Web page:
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The Big Interview: Paul Kimmage

As a writer at the Sunday Times, Paul Kimmage is one of the most prolific and outspoken crusaders against doping in cycling. His critics, however, would argue heís a bitter and twisted journalist, still hung up on a failed career as a professional racer.

After several years of racing on the European circuit Ėincluding the Tour de France- in the 80s, the Irishman hung up his wheels and published Rough Ride Ė a tell-all autobiography that recalled the trials and tribulations of his life in the peloton. Most significantly the book broke the pro-sceneís code of silence, lifting the lid on some of the sportís doping practices.

Since then attitudes in the peloton seem to have changed little but the Dublinerís career as a sports journalist has blossomed. He penned footballer Tony Cascarinoís award winning and confessional biography and as in his current position of Chief Sports Interviewer has shown a knack for penning candid insights into the lives of many top sports personalities. What seems to rub a number of cycling fans up the wrong way, though, is his frequent and high profile lambasting of the doping culture in professional cycling.

What originally made you come out and publish a Rough Ride?

There are two interpretations about why I did that. One side would say I was a failed cyclist who needed to make a name for himself. I knew it was going to cause me a lot of problems and cost me some friendships but the truth of the matter is that I felt a duty to the sport and young kids coming into it.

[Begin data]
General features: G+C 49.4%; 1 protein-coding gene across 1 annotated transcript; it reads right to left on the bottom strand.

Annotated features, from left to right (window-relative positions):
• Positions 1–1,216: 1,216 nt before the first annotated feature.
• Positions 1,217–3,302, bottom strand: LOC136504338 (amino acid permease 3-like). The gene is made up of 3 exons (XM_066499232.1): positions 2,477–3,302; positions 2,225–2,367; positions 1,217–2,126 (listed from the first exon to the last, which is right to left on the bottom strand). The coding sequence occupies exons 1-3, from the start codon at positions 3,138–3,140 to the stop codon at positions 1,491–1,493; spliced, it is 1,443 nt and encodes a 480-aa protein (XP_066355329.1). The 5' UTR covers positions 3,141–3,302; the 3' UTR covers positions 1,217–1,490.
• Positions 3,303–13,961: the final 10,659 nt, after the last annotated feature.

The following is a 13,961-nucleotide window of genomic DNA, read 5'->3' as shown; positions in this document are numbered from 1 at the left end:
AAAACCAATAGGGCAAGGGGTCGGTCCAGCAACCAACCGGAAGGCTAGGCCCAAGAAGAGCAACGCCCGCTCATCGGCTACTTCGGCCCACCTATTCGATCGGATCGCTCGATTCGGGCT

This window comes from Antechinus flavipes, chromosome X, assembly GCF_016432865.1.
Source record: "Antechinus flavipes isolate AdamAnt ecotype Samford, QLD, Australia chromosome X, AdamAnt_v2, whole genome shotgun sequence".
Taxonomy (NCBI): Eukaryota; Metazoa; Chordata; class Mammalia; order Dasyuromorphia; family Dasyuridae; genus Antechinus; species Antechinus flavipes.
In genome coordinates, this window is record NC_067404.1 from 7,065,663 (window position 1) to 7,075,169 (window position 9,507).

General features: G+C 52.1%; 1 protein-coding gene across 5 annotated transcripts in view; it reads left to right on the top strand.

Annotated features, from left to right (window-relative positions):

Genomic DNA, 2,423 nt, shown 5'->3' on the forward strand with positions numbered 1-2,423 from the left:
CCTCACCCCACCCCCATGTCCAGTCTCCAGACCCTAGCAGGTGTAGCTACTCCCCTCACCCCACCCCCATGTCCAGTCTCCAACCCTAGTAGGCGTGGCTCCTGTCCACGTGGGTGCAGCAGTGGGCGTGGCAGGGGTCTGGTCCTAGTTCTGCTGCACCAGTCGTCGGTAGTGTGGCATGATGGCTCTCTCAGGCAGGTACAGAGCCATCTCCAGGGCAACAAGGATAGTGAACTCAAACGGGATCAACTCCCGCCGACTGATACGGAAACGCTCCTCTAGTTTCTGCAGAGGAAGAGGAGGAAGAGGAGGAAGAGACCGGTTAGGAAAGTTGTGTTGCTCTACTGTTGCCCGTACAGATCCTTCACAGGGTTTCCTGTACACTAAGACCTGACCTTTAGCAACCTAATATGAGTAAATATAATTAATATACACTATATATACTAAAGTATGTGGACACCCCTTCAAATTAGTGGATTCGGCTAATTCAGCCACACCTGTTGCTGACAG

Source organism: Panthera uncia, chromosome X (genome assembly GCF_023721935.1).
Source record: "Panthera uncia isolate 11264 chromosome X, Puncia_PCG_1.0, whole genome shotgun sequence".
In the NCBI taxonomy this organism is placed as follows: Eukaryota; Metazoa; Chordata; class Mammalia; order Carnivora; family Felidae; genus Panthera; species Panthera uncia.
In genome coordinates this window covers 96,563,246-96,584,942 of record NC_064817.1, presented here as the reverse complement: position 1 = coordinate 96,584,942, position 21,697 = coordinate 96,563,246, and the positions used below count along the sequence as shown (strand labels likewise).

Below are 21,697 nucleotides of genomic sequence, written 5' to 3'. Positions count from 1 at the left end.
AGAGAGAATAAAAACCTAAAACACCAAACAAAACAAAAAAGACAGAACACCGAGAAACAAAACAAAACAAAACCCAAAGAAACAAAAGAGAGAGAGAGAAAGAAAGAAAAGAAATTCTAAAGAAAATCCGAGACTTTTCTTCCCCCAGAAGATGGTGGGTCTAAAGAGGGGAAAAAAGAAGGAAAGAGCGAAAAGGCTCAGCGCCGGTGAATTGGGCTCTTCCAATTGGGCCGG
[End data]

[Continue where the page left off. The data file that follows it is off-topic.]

Did you think your book would make a difference to the practices in the peloton?

I was naÔve and idealistic: I thought it would change the world, I really did. I thought people would pick that book up, recognise the errors that weíd made and sit down to address it. It really hurt that nothing came of it. And now I think the sport is really paying for that.

Why didnít it change anything?

One of the reasons it changed nothing was that it was too easy to dismiss me. The [then UCI president] Hein Veinbruggens of this world quite frequently used the argument that people like myself and Gilles Delion were just failed cyclists. Itís a very hard to see a way forward for the sport given that people like myself, who in good faith tried to help it ,were ostracised. The people whoíve done it the most damage are held up in high esteem in the sport. The sport cannot move forward unless this is addressed.

Do you still feel ostracised?